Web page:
England has invoked the memories of glories past with 2003 Wallabies’ nemesis Jonny Wilkinson offering drop-goal guidance to Owen Farrell ahead of Saturday’s World Cup final against South Africa.
Wilkinson was present for the week’s last training session at Tokyo’s Fuchu Asahi Football Park on the eve of the Springboks clash at International Stadium Yokohama.
He watched and gave advice as Farrell and Ben Youngs practised drop-goals in expectation of a tight encounter between the sport’s top-two ranked teams.
Wilkinson famously struck the extra-time drop goal that clinched a 20-17 victory over Australia in the 2003 final – the nation’s only World Cup triumph – and also started the global showpiece four years later.
The 40-year-old works with Eddie Jones’ squad on an consultancy basis, offering his technical expertise on kicking to Farrell, Ford, Youngs and full-back Elliot Daly.
It is believed that this is the first time he has been involved in an England training session in Japan and his wisdom has come as the clock ticks down on a seismic collision with South Africa.
England flanker Sam Underhill says the team has been focusing on South Africa’s physicality, meaning they will have to pick their moments to engage.
The way South Africa have approached most of their recent games follows a familiar pattern – a huge pack creating a safe space for scrumhalf Faf de Klerk to slowly deliver endless up-and-unders for his teammates to chase.
Trying to counter-ruck to put the scrumhalf under pressure is a tactic England will use, though probably sparingly.
“I think decision-making is the most important thing around the breakdown,” Underhill told a news conference a little over 24 hours before Saturday’s final.
“That is probably the majority of the work we do as a back row, around the breakdown you can’t go after everything. It’s all very well being aggressive but the key is to have control of that.
Picking your moments, that’s a big focus for us.”
Underhill, his fellow flanker Tom Curry and lock Maro Itoje have been England’s chief turnover weapons, bringing a speed and athleticism to the breakdown markedly absence in previous years.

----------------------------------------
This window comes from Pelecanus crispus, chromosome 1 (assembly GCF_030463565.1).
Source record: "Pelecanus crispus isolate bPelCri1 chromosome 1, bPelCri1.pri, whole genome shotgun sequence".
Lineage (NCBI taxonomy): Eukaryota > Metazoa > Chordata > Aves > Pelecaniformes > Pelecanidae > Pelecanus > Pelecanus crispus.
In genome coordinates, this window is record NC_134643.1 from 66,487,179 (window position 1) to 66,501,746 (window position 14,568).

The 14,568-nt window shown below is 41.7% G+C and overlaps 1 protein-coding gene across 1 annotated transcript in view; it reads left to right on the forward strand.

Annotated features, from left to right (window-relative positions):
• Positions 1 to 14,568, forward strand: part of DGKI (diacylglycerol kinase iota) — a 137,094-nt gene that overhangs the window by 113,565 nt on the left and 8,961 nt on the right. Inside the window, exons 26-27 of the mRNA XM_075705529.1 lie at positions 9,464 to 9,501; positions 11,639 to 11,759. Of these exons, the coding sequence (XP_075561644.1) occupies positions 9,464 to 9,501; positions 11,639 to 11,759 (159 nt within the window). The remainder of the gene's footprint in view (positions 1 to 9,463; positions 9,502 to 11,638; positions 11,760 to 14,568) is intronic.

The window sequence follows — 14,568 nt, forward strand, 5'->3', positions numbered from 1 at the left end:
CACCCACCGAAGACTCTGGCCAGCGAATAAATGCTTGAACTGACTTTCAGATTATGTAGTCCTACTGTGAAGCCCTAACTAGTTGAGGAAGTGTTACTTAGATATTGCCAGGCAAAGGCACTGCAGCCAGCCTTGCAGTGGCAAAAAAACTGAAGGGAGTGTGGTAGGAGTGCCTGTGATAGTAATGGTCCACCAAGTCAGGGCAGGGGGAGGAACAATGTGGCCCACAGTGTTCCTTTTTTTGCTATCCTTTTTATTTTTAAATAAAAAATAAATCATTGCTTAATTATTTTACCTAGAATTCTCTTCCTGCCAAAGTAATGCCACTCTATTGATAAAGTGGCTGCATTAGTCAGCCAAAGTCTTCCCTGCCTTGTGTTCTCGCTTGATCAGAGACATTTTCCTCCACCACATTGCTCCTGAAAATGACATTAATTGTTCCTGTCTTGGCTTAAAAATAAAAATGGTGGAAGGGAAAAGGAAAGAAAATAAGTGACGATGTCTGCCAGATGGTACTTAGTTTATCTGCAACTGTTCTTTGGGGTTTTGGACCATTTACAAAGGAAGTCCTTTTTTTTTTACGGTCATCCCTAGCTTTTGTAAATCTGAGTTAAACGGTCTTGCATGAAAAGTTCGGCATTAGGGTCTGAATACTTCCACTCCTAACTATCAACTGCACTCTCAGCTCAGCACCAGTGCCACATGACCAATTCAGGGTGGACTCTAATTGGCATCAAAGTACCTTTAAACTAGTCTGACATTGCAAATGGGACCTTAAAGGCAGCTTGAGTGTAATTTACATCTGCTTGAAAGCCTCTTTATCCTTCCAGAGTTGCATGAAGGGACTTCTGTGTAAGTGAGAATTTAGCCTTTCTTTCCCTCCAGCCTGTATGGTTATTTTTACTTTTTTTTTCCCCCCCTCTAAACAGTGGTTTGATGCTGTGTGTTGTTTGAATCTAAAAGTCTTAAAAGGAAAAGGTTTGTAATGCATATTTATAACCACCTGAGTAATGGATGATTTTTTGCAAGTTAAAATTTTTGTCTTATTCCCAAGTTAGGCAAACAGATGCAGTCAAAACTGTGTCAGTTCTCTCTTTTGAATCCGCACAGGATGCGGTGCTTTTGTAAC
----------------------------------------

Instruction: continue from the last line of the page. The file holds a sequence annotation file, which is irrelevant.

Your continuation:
But the sheer size of the Springbok side, not to mention their 6-2 forwards/back split on the bench that ensures the big men keep on coming, means that shifting them is no easy task.
“They are a pretty big side, all over the pack,” Underhill said. “They have guys who get over the ball as we saw against Wales, they counter-rucked pretty well.
“Physically it’s important we turn up and take that part of the game away from them.”
“It’s important in our attack to have speed of ball, and that’s what the opposition don’t want,” he said.
“For any attack to function well you need good speed of ball. In defence there’s not much you can do for what they bring at you, apart from turn up physically.
South Africa knows that England coach Eddie Jones knows all he needs to know about their strategy, but Springboks flyhalf Handre Pollard says there’s no attacking secret up the sleeve.
“There are no big secrets with either of these sides,” Pollard said. “In general the DNA, what we believe and what they believe is not going to change in a week’s time. That’s what got us here and it’s what got them here.
“We won’t be going away from something that we know.
“We may have a couple of trick plays on the day but mostly it will stay the same for both sides.”
World Cup 2019 by the numbers …
3 – combined World Cup titles won by this year’s finalists South Africa (1995 and 2007) and England (2003).
6 – Wales wing Josh Adams is the tournament’s leading try-scorer, with South Africa’s Makazole Mapimpi one behind and the only realistic threat.
51 – Japan fly-half Yu Tamura remains the leading points-scorer but will come under threat from finalists Handre Pollard (47) and Owen Farrell (46) of South Africa and England respectively. Dan Biggar and Richie Mo’unga are 12 behind going into Wales and New Zealand’s third-place play-off.
31 – South Africa lead all nations in tries scored, as well as in points with 230. New Zealand and England are second and third respectively in both categories.
70 – Wales captain Alun Wyn Jones is the tournament’s top tackler.
21 – with an appearance on Friday, Jones will move into outright third on the all-time World Cup appearance list, one off the record shared by former New Zealand captain Richie McCaw and ex-England prop Jason Leonard.
8 – red cards shown in the tournament.
2512 – New Zealand’s all-time record for World Cup points, with Australia a distant second on 1,797. That 715-point lead is more than 11th-placed Samoa’s total (712).